Nuts and seeds mentioned above will supply necessary good fats as will a variety of unopened fish and vegetable oils. Coconut oil/butter is a naturally stable fat that is easily utilized by the body for steady energy. Jarred or canned olives are tasty explosions of fats.

Complex Carbohydrates
Focus on quick-cooking whole grains like quinoa, millet, whole wheat cous cous, amaranth and rolled oats in bulk, or in packaged side dish mixes with seasoning packets; and dehydrated vegetables, broth and soup mixes that can be easily reconstituted with water. Include quick cooking whole grain pastas such as buckwheat soba noodles for variety. Dried seaweeds such as nori sheets are yummy eaten right out of the package. Nutrient-dense dried fruits are dates and berries such as goji berries and wolfberries.

Other Foods
bottled or jarred salad dressings and sauces for flavor: Italian, Asian, etc.
salsa, pesto
canned fruits and vegetables (some are canned straight from the field)
canned pumpkin will boost vitamins and minerals and can be used in a variety
of ways
soups in cans or aeseptic packages
apple juice or sauce for mixing with dehydrated green vegetable powders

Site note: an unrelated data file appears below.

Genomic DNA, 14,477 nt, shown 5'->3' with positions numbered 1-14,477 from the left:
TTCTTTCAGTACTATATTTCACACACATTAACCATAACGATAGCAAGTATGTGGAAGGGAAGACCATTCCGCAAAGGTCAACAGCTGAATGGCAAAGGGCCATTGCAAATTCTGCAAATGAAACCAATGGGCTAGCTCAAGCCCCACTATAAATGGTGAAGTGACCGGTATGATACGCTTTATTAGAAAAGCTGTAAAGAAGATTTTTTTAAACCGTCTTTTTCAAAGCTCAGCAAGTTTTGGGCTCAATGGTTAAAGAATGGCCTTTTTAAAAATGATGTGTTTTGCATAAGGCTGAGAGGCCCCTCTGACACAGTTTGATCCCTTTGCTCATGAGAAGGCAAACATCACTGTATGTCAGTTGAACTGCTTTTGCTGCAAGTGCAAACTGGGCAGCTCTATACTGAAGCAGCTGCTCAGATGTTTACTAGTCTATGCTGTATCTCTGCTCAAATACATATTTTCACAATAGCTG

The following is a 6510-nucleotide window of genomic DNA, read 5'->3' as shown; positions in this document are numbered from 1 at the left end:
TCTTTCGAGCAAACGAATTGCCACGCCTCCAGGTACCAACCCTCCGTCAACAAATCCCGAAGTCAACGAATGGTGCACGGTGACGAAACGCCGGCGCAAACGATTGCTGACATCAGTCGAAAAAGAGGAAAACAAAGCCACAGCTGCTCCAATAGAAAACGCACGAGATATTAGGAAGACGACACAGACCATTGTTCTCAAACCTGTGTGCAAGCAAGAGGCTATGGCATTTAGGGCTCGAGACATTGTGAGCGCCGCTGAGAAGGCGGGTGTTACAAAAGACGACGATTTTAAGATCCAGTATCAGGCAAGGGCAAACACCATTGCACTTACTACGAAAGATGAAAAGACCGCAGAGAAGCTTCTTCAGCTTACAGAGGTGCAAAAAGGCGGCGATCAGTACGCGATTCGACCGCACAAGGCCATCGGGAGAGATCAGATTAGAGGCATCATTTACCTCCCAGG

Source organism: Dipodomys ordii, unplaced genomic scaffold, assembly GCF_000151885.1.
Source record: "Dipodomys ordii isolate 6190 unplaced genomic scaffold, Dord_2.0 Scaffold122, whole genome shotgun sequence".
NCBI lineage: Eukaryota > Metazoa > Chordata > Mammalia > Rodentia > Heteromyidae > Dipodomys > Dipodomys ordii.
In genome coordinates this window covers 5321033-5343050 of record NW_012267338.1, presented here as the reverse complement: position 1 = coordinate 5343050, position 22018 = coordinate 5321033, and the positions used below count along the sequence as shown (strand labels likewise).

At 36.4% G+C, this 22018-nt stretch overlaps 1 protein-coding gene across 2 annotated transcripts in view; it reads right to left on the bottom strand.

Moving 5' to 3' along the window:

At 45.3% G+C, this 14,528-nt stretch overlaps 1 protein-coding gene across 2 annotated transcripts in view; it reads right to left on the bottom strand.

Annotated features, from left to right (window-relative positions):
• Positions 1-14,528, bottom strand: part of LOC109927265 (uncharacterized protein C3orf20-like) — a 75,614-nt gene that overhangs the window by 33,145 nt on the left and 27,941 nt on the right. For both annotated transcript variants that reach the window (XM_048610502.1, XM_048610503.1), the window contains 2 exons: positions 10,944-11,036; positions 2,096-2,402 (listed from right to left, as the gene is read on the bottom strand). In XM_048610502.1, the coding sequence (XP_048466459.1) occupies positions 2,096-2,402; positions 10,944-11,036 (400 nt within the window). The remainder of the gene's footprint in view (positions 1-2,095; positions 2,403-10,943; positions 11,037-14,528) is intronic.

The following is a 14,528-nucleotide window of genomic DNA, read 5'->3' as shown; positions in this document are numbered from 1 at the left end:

supplements and herbal tinctures (more in the next e-mail)
treats and comfort foods (yes, you can have the cheese-flavored crackers,
and some dark chocolate, too).

No electricity or gas, remember? Portable heat sources are sterno and propane-operated camp stoves and grills. Don't forget matches and candles. Utensils Pack utensils with your food supply. What if you couldn't simply go to a kitchen drawer and get what you need? This list includes a can opener, nutcracker, knives, forks, spoons, pots, pans, dishes, get the
idea. A large thermos or two for "cooking" food by simply adding hot water would be highly efficient.

natural foods stores
organic and natural food sections of grocery stores
Community-supported agriculture farms (CSAs) food buying clubs or co-ops farmers markets home delivery services direct buying relationships with local farmers and producers mail order catalogs and websites especially for buying in bulk Last weekend, I was a presenter on a panel called Organic Eating on a Dime at the Expo in Chicago. During that discussion, I offered the following as my three best tips for saving money on organic food.

1. Grow Your Own Food

2. Eat Low on the Food Chain

3. Start or Join a Food Buying Club